The Renewable Electron Economy Part V.4: Power from Hot Rocks (Geothermal) August 2, 2007Posted by Michael Hoexter in Renewable Energy.
Overlooked in most discussions of renewable sources of energy is geothermal energy. The word “geothermal” is applied two different energy sources: 1) generating electricity from the heat from deep in the earth and 2) using the constant temperature of the upper layers of soil to heat and cool facilities using a heat pump. The first will only work in special locations on the earth’s crust or using extremely deep drilling. The second is possible in almost every location on the globe. Here I will be discussing the first geothermal energy while later in the series I will discuss what are properly called “ground-source heat pumps” which are a way-cool technology in their own right.
Around cracks and fissures in the earth’s crust, the heat of earth’s mantle and core seeps through in the form of hot steam, gases or exposed hot rocks and the intrusions of liquid rock, i.e. magma. Geothermal energy in the form of steam and hot gases can be harnessed to turn conventional steam turbines that turn dynamos. As hydrogen sulfide and some other gases may be mixed in with the water vapor, some geothermal power plants need to scrub their emissions to release just the water vapor into the air. Some geothermal plants can produce hydrogen and sulfur as saleable byproducts of scrubbing their emissions. Geothermal steam or hot water can also be used to directly heat buildings, greenhouses, or industrial processes (this is not the same as a geothermal or ground source heat pump).
Iceland meets much of its electric and all of its space-heating needs through geothermal energy. In the United States, the Mountain States and the Pacific coast have a vast majority of the high geothermal potential areas. Currently there are around 3 gigawatts (GW) of geothermal power in the US, which covers the energy needs of around 3 million households. There are around 9 GW geothermal electric installed for the entire world combined.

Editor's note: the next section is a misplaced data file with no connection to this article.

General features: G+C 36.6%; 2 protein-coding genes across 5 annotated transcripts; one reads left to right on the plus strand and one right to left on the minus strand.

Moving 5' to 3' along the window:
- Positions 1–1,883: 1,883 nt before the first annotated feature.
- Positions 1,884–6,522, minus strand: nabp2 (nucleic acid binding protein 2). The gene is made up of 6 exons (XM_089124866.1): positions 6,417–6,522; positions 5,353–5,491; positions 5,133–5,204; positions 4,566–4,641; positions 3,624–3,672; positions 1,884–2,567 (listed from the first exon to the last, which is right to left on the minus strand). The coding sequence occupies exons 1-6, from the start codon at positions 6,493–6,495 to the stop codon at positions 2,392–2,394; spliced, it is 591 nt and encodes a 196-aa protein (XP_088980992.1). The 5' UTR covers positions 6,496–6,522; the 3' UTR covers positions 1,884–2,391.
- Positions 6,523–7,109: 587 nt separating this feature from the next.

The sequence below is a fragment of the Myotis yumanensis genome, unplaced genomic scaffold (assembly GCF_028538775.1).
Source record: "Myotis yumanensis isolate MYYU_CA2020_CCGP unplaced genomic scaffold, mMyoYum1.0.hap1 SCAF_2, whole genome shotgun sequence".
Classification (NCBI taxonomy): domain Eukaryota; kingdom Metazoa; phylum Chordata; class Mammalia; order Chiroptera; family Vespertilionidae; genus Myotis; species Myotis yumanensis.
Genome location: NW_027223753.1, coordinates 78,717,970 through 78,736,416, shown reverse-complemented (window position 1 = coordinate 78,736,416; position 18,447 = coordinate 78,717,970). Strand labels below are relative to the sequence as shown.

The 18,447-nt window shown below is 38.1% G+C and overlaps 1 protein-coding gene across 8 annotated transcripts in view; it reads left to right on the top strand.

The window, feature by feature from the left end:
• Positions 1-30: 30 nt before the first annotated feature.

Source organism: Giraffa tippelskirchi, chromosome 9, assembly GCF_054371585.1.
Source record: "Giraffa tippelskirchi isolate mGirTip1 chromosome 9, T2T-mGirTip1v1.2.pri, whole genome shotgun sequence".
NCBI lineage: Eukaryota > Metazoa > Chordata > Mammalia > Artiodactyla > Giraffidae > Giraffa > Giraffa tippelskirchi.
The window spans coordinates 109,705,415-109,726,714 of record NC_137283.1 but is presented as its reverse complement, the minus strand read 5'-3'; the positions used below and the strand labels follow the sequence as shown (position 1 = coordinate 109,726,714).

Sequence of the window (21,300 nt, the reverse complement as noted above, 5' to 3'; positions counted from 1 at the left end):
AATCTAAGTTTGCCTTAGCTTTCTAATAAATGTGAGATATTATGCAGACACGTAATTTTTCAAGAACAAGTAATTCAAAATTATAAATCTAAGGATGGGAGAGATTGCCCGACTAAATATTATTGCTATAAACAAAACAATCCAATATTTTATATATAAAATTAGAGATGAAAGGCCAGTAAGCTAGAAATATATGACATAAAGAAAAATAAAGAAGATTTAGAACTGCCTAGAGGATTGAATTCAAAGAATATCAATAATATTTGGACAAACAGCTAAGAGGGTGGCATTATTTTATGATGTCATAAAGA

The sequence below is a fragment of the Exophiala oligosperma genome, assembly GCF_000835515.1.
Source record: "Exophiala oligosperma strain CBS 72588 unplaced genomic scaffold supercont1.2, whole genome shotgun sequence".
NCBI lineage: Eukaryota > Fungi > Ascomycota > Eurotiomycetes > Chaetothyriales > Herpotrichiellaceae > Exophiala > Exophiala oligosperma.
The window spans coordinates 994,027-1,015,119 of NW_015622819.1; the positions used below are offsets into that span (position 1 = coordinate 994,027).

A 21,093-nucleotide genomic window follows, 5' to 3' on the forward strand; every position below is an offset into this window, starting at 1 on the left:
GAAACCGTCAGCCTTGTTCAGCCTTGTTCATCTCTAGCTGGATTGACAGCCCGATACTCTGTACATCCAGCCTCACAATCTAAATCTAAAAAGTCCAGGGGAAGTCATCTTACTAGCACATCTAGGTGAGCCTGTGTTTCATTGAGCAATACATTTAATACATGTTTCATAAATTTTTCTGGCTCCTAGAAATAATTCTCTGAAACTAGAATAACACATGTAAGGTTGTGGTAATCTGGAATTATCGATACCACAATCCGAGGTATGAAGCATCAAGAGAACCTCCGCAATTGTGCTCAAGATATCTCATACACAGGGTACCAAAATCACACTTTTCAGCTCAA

Potential of Geothermal
Estimates of the potential for geothermal energy vary widely for the US and worldwide depending upon assumptions about technology and the depth to which project leaders and financers would be willing to go to tap into geothermal energy. If we are talking about depths of 20 or 30 kilometers, most areas of the world have the potential for geothermal energy but drilling this deep is very expensive. Using this type of future technology, all the world’s energy needs many times over could be met through geothermal energy but energy costs would have to warrant the building of facilities needed.
Using current technology and energy pricing, the areas of the earth that have the potential for generating electricity from geothermal are usually located at the edges of tectonic plates with notable geological activity. Current estimates in the US indicate that there are 13 GW of geothermal potential or over 4 times the current installed base. With consistent production incentives, at least this capacity can be built in the next few years.
Because of a high capacity factor (near 100%) geothermal energy functions very well as always-on baseline power.